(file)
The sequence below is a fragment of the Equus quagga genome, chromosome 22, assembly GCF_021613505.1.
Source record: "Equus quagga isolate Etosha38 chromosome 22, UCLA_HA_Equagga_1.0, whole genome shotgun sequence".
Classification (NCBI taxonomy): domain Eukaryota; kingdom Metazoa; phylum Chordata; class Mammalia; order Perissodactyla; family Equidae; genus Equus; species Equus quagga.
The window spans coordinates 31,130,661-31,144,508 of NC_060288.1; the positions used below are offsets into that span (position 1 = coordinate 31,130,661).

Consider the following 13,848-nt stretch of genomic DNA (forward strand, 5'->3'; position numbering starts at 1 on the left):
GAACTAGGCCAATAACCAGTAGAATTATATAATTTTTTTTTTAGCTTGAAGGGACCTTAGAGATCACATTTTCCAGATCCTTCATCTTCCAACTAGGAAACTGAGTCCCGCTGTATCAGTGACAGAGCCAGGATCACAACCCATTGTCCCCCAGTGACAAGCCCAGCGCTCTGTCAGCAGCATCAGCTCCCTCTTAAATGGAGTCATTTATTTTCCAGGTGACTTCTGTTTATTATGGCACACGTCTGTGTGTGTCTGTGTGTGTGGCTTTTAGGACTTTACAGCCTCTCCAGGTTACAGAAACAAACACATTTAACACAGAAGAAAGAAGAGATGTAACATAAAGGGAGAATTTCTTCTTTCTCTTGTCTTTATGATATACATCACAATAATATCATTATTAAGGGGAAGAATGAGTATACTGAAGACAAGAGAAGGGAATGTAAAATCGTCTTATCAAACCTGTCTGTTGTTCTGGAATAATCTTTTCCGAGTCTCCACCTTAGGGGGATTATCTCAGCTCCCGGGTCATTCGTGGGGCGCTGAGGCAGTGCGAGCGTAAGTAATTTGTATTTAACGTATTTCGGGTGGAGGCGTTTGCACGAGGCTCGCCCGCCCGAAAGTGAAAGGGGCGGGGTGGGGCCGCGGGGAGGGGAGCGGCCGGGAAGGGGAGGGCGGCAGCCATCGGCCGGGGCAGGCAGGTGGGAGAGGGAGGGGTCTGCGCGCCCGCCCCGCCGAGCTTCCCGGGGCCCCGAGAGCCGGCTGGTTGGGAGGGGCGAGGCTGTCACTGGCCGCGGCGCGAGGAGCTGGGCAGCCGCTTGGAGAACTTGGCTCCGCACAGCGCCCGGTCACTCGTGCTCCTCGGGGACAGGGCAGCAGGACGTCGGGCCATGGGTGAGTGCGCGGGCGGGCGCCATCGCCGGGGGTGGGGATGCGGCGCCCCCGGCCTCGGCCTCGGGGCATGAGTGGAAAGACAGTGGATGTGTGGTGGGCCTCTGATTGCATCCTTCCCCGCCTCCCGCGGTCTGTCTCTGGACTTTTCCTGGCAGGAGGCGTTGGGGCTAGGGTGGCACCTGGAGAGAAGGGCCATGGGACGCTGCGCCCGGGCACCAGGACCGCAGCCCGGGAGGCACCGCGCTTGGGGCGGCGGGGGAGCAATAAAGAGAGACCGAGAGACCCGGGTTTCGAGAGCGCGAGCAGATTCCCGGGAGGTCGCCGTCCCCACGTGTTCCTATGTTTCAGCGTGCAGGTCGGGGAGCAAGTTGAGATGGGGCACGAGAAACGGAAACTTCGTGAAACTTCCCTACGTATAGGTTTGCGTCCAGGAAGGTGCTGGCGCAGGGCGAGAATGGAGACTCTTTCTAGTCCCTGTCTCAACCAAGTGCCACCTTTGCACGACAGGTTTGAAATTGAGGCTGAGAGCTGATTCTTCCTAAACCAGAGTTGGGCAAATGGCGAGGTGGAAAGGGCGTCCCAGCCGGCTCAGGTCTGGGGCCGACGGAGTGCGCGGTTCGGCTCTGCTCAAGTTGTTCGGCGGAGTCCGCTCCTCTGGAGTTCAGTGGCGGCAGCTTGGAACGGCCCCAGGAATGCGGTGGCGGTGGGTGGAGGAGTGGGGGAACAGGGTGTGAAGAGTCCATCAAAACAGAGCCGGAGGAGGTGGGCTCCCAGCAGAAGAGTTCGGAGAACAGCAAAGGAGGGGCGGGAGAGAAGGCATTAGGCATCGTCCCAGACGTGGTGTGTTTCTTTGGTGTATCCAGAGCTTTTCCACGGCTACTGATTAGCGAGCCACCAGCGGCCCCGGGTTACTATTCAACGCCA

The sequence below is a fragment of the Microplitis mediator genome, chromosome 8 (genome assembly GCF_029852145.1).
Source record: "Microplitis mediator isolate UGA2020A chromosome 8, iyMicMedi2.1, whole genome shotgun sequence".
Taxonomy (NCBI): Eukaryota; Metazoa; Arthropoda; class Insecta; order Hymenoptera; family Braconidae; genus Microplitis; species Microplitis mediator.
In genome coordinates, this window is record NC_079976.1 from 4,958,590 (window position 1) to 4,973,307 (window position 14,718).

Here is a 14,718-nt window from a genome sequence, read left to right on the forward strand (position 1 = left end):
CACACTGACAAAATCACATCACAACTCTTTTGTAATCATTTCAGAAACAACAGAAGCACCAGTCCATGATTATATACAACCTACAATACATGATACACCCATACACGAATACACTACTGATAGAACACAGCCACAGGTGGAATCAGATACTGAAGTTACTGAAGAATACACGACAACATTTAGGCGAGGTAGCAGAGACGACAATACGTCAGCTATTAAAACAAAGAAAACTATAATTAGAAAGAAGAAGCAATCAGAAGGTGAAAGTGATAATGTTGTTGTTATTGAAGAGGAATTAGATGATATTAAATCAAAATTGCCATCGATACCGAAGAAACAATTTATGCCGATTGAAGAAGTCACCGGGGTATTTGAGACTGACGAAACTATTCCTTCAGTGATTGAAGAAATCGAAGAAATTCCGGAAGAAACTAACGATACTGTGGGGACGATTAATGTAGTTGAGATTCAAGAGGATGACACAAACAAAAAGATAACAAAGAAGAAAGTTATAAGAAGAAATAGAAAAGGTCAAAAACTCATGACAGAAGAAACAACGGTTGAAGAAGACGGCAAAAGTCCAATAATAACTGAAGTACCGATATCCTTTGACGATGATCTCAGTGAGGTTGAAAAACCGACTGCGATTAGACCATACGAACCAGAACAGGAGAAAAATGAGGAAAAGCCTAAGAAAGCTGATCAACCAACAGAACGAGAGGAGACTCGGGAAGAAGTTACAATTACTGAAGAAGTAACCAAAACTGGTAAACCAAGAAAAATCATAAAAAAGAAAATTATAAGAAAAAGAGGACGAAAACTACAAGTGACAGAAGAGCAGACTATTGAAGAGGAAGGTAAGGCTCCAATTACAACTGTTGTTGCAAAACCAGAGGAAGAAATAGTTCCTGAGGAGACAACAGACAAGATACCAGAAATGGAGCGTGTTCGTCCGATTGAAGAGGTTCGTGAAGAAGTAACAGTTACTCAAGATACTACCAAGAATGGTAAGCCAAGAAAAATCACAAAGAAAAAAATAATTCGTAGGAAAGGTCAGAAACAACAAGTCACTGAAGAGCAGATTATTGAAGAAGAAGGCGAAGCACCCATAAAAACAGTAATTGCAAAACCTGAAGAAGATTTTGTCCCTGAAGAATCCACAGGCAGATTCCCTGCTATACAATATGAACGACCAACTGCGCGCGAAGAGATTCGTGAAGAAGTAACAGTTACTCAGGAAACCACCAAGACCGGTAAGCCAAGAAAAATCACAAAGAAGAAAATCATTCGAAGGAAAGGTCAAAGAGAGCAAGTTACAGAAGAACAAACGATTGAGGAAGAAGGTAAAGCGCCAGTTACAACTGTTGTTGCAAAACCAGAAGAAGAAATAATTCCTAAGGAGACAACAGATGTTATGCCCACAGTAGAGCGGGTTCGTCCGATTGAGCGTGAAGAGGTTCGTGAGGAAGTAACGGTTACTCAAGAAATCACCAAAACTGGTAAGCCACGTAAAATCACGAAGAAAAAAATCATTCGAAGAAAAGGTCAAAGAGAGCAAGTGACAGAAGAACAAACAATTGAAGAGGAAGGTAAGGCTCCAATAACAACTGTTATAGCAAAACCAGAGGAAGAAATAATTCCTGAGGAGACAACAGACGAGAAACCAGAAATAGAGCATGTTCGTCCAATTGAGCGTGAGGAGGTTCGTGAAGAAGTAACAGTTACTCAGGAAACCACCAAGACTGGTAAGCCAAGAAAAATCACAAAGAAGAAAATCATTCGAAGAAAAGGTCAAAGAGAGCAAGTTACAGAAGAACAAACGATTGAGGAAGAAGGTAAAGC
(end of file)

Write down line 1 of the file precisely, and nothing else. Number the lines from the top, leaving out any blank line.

The sequence below is a fragment of the Equus quagga genome, chromosome 22, assembly GCF_021613505.1.